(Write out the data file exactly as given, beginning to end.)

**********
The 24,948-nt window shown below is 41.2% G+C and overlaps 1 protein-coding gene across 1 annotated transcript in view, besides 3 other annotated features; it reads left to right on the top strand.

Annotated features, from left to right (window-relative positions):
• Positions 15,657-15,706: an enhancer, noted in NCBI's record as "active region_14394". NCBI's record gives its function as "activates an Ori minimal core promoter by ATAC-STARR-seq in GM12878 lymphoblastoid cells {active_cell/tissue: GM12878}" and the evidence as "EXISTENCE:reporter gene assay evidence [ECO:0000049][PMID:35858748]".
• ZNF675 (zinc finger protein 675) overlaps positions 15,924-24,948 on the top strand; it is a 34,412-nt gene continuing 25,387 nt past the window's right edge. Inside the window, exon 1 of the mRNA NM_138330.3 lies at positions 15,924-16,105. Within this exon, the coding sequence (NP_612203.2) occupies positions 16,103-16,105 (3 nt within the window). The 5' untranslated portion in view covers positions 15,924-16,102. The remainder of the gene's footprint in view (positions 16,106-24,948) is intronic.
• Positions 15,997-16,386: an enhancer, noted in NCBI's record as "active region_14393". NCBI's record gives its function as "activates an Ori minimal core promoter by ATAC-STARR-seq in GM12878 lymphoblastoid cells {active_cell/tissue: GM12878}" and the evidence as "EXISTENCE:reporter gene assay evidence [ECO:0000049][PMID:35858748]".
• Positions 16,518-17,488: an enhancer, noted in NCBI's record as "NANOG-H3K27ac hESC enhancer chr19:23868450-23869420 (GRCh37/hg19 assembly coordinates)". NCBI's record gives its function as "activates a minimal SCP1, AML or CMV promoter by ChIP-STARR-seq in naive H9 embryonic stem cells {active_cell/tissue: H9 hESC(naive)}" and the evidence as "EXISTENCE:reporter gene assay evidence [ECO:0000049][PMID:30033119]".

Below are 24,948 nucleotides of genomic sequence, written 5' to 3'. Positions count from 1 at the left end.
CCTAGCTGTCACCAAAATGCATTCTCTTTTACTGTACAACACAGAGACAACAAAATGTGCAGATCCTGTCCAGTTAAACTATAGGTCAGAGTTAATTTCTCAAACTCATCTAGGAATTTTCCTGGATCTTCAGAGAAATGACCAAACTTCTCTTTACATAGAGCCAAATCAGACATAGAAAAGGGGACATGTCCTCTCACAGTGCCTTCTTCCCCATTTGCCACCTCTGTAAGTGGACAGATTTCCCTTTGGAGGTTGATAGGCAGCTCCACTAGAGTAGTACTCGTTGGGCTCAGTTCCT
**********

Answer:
The 24,948-nt window shown below is 41.2% G+C and overlaps 1 protein-coding gene across 1 annotated transcript in view, besides 3 other annotated features; it reads left to right on the top strand.

Annotated features, from left to right (window-relative positions):
• Positions 15,657-15,706: an enhancer, noted in NCBI's record as "active region_14394". NCBI's record gives its function as "activates an Ori minimal core promoter by ATAC-STARR-seq in GM12878 lymphoblastoid cells {active_cell/tissue: GM12878}" and the evidence as "EXISTENCE:reporter gene assay evidence [ECO:0000049][PMID:35858748]".
• ZNF675 (zinc finger protein 675) overlaps positions 15,924-24,948 on the top strand; it is a 34,412-nt gene continuing 25,387 nt past the window's right edge. Inside the window, exon 1 of the mRNA NM_138330.3 lies at positions 15,924-16,105. Within this exon, the coding sequence (NP_612203.2) occupies positions 16,103-16,105 (3 nt within the window). The 5' untranslated portion in view covers positions 15,924-16,102. The remainder of the gene's footprint in view (positions 16,106-24,948) is intronic.
• Positions 15,997-16,386: an enhancer, noted in NCBI's record as "active region_14393". NCBI's record gives its function as "activates an Ori minimal core promoter by ATAC-STARR-seq in GM12878 lymphoblastoid cells {active_cell/tissue: GM12878}" and the evidence as "EXISTENCE:reporter gene assay evidence [ECO:0000049][PMID:35858748]".
• Positions 16,518-17,488: an enhancer, noted in NCBI's record as "NANOG-H3K27ac hESC enhancer chr19:23868450-23869420 (GRCh37/hg19 assembly coordinates)". NCBI's record gives its function as "activates a minimal SCP1, AML or CMV promoter by ChIP-STARR-seq in naive H9 embryonic stem cells {active_cell/tissue: H9 hESC(naive)}" and the evidence as "EXISTENCE:reporter gene assay evidence [ECO:0000049][PMID:30033119]".

Below are 24,948 nucleotides of genomic sequence, written 5' to 3'. Positions count from 1 at the left end.
CCTAGCTGTCACCAAAATGCATTCTCTTTTACTGTACAACACAGAGACAACAAAATGTGCAGATCCTGTCCAGTTAAACTATAGGTCAGAGTTAATTTCTCAAACTCATCTAGGAATTTTCCTGGATCTTCAGAGAAATGACCAAACTTCTCTTTACATAGAGCCAAATCAGACATAGAAAAGGGGACATGTCCTCTCACAGTGCCTTCTTCCCCATTTGCCACCTCTGTAAGTGGACAGATTTCCCTTTGGAGGTTGATAGGCAGCTCCACTAGAGTAGTACTCGTTGGGCTCAGTTCCT